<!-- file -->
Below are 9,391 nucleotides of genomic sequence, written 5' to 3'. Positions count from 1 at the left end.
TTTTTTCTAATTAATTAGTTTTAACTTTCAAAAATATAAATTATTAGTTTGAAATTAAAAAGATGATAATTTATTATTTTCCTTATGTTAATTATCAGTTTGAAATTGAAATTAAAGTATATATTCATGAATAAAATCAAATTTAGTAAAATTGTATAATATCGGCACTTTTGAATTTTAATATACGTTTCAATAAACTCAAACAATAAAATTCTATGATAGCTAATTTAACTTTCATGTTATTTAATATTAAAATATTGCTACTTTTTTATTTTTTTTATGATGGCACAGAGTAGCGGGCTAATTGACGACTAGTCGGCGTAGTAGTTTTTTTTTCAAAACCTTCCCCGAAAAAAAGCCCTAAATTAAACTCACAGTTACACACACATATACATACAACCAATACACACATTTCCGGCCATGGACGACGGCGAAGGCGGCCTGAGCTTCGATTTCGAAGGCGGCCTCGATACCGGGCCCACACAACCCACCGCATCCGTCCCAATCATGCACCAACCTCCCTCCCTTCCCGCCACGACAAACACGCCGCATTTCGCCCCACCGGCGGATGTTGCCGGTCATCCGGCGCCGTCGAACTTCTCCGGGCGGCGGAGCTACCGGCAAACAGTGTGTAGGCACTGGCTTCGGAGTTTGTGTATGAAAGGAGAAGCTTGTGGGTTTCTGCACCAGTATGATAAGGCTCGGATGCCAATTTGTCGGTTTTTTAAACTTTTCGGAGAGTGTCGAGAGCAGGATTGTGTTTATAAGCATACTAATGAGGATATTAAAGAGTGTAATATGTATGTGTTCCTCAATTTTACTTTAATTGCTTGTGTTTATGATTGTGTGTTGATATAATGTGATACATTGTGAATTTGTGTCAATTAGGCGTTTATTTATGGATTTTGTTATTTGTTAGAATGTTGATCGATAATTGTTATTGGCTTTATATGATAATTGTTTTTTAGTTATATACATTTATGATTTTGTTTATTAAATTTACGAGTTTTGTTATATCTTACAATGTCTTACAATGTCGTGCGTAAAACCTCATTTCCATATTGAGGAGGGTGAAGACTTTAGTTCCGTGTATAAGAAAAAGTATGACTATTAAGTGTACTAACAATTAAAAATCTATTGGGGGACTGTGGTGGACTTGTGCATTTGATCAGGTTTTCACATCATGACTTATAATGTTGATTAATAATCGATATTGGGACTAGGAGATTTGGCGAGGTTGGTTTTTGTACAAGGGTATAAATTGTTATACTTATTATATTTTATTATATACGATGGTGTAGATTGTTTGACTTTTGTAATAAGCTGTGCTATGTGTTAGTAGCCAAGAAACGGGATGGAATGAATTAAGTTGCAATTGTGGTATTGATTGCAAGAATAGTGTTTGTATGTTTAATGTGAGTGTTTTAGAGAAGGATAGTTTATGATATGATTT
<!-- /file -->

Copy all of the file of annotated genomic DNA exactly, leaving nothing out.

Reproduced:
Below are 9,391 nucleotides of genomic sequence, written 5' to 3'. Positions count from 1 at the left end.
TTTTTTCTAATTAATTAGTTTTAACTTTCAAAAATATAAATTATTAGTTTGAAATTAAAAAGATGATAATTTATTATTTTCCTTATGTTAATTATCAGTTTGAAATTGAAATTAAAGTATATATTCATGAATAAAATCAAATTTAGTAAAATTGTATAATATCGGCACTTTTGAATTTTAATATACGTTTCAATAAACTCAAACAATAAAATTCTATGATAGCTAATTTAACTTTCATGTTATTTAATATTAAAATATTGCTACTTTTTTATTTTTTTTATGATGGCACAGAGTAGCGGGCTAATTGACGACTAGTCGGCGTAGTAGTTTTTTTTTCAAAACCTTCCCCGAAAAAAAGCCCTAAATTAAACTCACAGTTACACACACATATACATACAACCAATACACACATTTCCGGCCATGGACGACGGCGAAGGCGGCCTGAGCTTCGATTTCGAAGGCGGCCTCGATACCGGGCCCACACAACCCACCGCATCCGTCCCAATCATGCACCAACCTCCCTCCCTTCCCGCCACGACAAACACGCCGCATTTCGCCCCACCGGCGGATGTTGCCGGTCATCCGGCGCCGTCGAACTTCTCCGGGCGGCGGAGCTACCGGCAAACAGTGTGTAGGCACTGGCTTCGGAGTTTGTGTATGAAAGGAGAAGCTTGTGGGTTTCTGCACCAGTATGATAAGGCTCGGATGCCAATTTGTCGGTTTTTTAAACTTTTCGGAGAGTGTCGAGAGCAGGATTGTGTTTATAAGCATACTAATGAGGATATTAAAGAGTGTAATATGTATGTGTTCCTCAATTTTACTTTAATTGCTTGTGTTTATGATTGTGTGTTGATATAATGTGATACATTGTGAATTTGTGTCAATTAGGCGTTTATTTATGGATTTTGTTATTTGTTAGAATGTTGATCGATAATTGTTATTGGCTTTATATGATAATTGTTTTTTAGTTATATACATTTATGATTTTGTTTATTAAATTTACGAGTTTTGTTATATCTTACAATGTCTTACAATGTCGTGCGTAAAACCTCATTTCCATATTGAGGAGGGTGAAGACTTTAGTTCCGTGTATAAGAAAAAGTATGACTATTAAGTGTACTAACAATTAAAAATCTATTGGGGGACTGTGGTGGACTTGTGCATTTGATCAGGTTTTCACATCATGACTTATAATGTTGATTAATAATCGATATTGGGACTAGGAGATTTGGCGAGGTTGGTTTTTGTACAAGGGTATAAATTGTTATACTTATTATATTTTATTATATACGATGGTGTAGATTGTTTGACTTTTGTAATAAGCTGTGCTATGTGTTAGTAGCCAAGAAACGGGATGGAATGAATTAAGTTGCAATTGTGGTATTGATTGCAAGAATAGTGTTTGTATGTTTAATGTGAGTGTTTTAGAGAAGGATAGTTTATGATATGATTT